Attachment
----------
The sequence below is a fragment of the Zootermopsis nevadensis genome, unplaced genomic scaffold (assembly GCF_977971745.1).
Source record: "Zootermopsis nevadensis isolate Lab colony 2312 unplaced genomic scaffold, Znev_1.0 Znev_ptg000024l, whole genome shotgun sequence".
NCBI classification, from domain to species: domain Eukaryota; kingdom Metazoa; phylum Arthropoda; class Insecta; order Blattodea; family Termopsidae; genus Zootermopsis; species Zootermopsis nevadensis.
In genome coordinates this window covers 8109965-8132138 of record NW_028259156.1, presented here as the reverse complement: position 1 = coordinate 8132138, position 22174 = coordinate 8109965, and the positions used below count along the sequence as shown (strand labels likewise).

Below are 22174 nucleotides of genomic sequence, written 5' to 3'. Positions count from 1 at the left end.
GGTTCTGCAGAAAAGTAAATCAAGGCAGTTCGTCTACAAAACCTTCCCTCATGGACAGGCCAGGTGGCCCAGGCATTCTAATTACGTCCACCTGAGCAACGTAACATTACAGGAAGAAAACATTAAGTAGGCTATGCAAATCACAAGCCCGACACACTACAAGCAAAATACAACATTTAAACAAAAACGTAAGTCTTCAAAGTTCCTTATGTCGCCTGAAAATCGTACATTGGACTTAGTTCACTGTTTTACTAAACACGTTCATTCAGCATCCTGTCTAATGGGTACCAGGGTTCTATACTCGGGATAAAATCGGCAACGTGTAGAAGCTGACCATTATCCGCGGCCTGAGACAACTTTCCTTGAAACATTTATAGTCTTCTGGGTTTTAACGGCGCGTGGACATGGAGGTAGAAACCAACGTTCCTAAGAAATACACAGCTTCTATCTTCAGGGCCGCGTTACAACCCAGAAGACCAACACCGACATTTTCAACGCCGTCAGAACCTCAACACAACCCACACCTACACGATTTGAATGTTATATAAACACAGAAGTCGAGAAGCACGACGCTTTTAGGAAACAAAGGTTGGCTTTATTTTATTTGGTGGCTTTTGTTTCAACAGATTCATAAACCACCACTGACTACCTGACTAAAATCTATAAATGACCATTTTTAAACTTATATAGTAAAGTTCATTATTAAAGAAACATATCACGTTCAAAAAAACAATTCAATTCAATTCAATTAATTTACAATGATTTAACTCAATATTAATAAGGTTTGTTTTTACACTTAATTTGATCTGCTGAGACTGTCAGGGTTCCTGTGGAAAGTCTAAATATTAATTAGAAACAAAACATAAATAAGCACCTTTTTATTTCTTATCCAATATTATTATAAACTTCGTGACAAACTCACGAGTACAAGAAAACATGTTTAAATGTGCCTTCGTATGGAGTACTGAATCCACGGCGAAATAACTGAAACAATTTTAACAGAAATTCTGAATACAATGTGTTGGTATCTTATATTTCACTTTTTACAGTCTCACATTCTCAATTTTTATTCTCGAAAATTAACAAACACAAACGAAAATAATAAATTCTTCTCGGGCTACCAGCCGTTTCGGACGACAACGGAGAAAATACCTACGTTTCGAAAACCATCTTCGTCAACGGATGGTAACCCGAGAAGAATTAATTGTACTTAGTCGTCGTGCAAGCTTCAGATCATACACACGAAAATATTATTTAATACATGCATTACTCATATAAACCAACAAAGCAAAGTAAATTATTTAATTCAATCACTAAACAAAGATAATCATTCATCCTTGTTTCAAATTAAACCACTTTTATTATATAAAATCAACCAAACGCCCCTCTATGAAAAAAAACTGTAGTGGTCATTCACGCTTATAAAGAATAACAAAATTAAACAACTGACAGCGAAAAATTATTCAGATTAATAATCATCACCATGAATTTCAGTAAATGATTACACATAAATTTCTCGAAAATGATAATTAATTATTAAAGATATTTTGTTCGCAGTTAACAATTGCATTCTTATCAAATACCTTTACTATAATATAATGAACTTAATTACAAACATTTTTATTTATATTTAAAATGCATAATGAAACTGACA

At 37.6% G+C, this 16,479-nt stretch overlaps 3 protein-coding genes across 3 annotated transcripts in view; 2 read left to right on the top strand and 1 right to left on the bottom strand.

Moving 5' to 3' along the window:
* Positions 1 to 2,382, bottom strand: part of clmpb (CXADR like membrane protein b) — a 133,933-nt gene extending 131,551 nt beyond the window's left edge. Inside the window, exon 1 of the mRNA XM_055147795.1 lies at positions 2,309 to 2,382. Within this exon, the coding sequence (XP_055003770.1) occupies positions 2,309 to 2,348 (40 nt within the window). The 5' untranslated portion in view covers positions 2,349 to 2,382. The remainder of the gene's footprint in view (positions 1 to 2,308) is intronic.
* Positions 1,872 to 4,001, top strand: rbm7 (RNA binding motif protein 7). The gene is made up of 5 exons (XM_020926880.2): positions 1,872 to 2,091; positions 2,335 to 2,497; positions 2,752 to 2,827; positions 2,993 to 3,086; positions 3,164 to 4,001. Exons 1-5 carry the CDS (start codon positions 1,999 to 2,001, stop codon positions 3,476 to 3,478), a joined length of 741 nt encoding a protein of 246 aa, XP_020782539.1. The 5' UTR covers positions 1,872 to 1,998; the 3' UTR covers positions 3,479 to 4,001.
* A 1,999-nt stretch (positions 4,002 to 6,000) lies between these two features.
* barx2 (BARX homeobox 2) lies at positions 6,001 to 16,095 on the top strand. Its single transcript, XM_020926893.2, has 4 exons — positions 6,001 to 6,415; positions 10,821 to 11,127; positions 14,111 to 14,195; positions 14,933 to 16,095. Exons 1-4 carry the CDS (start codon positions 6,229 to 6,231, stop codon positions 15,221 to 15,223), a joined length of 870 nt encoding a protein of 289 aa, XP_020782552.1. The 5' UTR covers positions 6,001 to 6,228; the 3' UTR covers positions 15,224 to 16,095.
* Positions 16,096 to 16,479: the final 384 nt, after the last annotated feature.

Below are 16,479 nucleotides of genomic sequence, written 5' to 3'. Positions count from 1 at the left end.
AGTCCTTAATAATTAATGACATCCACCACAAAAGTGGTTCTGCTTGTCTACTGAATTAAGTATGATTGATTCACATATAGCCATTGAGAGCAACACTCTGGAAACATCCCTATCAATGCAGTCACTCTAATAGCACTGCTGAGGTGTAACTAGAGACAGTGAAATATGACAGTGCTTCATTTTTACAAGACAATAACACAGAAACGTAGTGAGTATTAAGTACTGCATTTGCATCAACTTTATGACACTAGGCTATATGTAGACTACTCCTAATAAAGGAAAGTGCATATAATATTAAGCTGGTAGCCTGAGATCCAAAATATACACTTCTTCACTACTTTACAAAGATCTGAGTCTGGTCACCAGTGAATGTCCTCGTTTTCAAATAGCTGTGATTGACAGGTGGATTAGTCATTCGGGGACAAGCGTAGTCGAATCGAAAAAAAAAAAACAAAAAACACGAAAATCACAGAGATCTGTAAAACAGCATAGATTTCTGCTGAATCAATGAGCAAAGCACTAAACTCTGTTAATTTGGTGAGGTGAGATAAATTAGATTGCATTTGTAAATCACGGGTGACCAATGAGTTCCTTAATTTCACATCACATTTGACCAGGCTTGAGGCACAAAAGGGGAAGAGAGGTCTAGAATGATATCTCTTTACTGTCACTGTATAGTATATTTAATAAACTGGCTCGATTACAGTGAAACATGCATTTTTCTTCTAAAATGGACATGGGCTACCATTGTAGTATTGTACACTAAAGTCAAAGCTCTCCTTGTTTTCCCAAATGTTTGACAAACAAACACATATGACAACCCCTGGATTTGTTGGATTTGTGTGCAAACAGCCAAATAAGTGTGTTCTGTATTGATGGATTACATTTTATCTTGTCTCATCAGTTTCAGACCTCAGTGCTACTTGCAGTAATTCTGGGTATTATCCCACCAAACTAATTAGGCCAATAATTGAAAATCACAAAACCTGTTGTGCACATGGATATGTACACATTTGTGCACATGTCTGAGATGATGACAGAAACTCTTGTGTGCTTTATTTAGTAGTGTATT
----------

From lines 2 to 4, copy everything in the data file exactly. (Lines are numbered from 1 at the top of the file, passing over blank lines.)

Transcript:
Source record: "Zootermopsis nevadensis isolate Lab colony 2312 unplaced genomic scaffold, Znev_1.0 Znev_ptg000024l, whole genome shotgun sequence".
NCBI classification, from domain to species: domain Eukaryota; kingdom Metazoa; phylum Arthropoda; class Insecta; order Blattodea; family Termopsidae; genus Zootermopsis; species Zootermopsis nevadensis.
In genome coordinates this window covers 8109965-8132138 of record NW_028259156.1, presented here as the reverse complement: position 1 = coordinate 8132138, position 22174 = coordinate 8109965, and the positions used below count along the sequence as shown (strand labels likewise).